You may be interested in a blog just published (@domathuna) on ethics and evidence for Evidence Aid (@EvidenceAid), an organisation promoting evidence-based resources for disaster relief and humanitarian aid. It includes a response from Hugo Slim (@HSlimICRC), Head of Policy for ICRC.

Your comments would be welcome on the blog page.



Open letter signed by action members (see list below)

Alongside the so-called migrant crisis across the European Union is an evolving moral disaster. Repeated migrant boating tragedies, where hundreds of lives are lost with each capsize, and the escalating desperation in Calais have been greeted with a noticeable decrease in solidarity and empathy from EU policy leaders and citizens.

It seems we are increasingly having to justify what should be a given: a refusal to abandon the most vulnerable. We must all recognise that every individual migrant is part of a worldwide narrative of conflict, disasters and threats of persecution that have made their homes uninhabitable. Many of our fellow citizens have found themselves in similar situations in the past and more recently.

Our consciences should be disturbed further by how most refugees are accommodated, not by the EU, but by lower-income countries. This reflects the sad moral state of our European Union.

The EU has, of course, finite resources, but this suffering offers opportunities for us to shape the world into a better home for all humanity. To avert the unfolding moral and humanitarian disaster we must acknowledge and act upon our obligation to provide humanitarian assistance that ensures shelter, safety and dignity for each refugee.


Dr Ayesha Ahmad UK
Mr Andrew Akampurira Uganda
Professor Vilhjalmur Arnason Iceland
Dr Sheena M Eagan Chamberlin USA
Dr Murat Civaner Turkey
Dr Caroline Clarinval Switzerland
Professor Michel Debacker Belgium
Professor Ignaas Devisch Belgium
Professor Michele Landis Dauber USA
Professor Maureen Ehrensberger-Dow Switzerland
Mr Vilius Dranseika Lithuania
Professor Heather Draper UK
Professor Jonina Einarsdottir Iceland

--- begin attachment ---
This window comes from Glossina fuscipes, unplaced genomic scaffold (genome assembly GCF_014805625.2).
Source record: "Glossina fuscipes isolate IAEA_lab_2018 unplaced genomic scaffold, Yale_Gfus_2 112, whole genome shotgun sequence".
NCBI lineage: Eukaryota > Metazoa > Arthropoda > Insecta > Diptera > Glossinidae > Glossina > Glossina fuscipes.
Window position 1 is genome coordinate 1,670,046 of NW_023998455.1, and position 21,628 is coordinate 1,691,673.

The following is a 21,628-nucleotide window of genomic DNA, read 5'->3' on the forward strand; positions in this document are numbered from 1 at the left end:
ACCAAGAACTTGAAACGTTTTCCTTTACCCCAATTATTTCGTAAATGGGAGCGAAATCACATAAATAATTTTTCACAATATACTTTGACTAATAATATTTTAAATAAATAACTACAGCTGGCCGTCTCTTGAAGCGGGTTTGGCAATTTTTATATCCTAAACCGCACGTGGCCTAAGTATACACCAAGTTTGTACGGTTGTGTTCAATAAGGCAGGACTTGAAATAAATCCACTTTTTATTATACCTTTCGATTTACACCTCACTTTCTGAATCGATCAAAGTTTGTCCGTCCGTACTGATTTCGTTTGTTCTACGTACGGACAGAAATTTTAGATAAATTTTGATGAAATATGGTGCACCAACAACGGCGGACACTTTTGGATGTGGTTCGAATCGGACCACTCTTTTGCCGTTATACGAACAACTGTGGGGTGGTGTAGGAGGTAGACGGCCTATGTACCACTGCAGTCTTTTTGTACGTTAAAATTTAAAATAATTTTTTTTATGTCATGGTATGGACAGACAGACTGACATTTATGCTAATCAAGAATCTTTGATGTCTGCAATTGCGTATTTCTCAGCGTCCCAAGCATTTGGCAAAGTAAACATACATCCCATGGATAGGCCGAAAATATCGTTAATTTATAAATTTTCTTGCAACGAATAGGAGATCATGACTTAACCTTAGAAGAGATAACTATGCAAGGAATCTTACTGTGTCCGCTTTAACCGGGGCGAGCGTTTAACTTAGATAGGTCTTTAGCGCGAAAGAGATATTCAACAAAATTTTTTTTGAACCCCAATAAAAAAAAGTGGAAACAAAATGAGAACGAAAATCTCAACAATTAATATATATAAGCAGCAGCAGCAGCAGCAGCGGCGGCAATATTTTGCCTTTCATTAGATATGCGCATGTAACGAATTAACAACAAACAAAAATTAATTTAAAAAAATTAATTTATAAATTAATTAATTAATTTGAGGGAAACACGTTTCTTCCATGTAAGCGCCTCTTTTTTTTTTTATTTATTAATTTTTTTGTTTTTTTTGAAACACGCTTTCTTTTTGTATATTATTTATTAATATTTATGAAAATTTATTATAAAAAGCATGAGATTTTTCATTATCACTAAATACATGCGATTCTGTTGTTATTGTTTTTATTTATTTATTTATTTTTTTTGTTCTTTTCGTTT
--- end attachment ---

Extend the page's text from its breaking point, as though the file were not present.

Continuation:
Professor Eugenijus Gefenas Lithuania
Professor Niklas Juth Sweden
Assistant Professor Peter Kakuk Hungary
Professor Eleni Kalokairinou Greece
Professor Pinchas Halpern Israel
Dr Ghaiath MA Hussein UK
Dr Kararina Komenska Slovakia
Professor Dusanka Krajnovic Serbia
Dr Donal O’Mathuna Ireland
Professor Pierre Mallia Malta 
  Dr Jay Marlowe New Zealand
Dr Daniel Messelken Germany
Dr Signe Mezinska Latvia
Dr Goran Mijaljica Croatia
Dr Elysee Nouvet Canada
Dr Emilomo Ogbe Belgium
Dr Teresa Sarmento Pimentel Portugal
Dr Aivita Putnina Latvia
Professor Vojin Rakic Serbia
Mr Rob Ranisch Germany
Dr Joanna Rozynska Poland
Dr Johan von Schreeb Sweden
Professor Jackie Leach Scully UK
Dr Kadri Simm Estonia
Dr Chesmal Siriwardhana UK
Professor Jan Helge Solbakk Norway
Professor Peter Sykora Slovakia
Dr Behnam Taebi Netherlands
Dr Lars Ursin Norway
Professor Emanuele Valenti Spain
Dr Vina Vaswani India
Dr Marcin Waligora Poland
Dr Shlomit Zuckerman Israel 

Published at:

The interdisciplinary research project Changing Disasters is happy to announce the first Northern European conference on emergency and disaster studies.

505x174 NEEDS Conference v2The NEEDS conference aims to explore the status quo of disaster research and management. The conference wishes to harness its broad, interdisciplinary expertise by gathering disaster researchers from academic institutions and practitioners from the disaster management community (European and beyond) to build networks and to discuss the most pressing issues in disaster research across the academic and practical disciplines.

The programme for the upcoming workshop on "Moral Theories and Disaster" held togehter with the Institute of Ethics and Bioethics at the University of Presov is now online.

Please check the workshop page here.

 University of Birmingham    Logo DisasterBioethics 100px

7th - 11th September 2015

This event is targeted at those who respond to humanitarian emergencies and disasters. It will also be useful for academics working in the broad area of humanitarian crisis, particularly in ethics.


The aim of the week is to give participants sufficient skills, knowledge and confidence to work up a small case study that could be used to provide some basic ethics training or preparation for humanitarian healthcare workers.

Subsistence and travel grants are available. For more information about the summer school and to make an application for a place and grant please go to the summer school page here.


We are delighted to announce that we have secured ESRC funding for a project related to the Disaster Bioethics COST action.

The project is called: Military healthcare professionals’ experiences of ethical challenges whilst on Ebola humanitarian deployment (Sierra Leone). We will be interviewing returning British military medical personal about the ethical challenges they faced. We will also be preparing training materials, which we will make available through this action. For more information, see:

Read more: Research...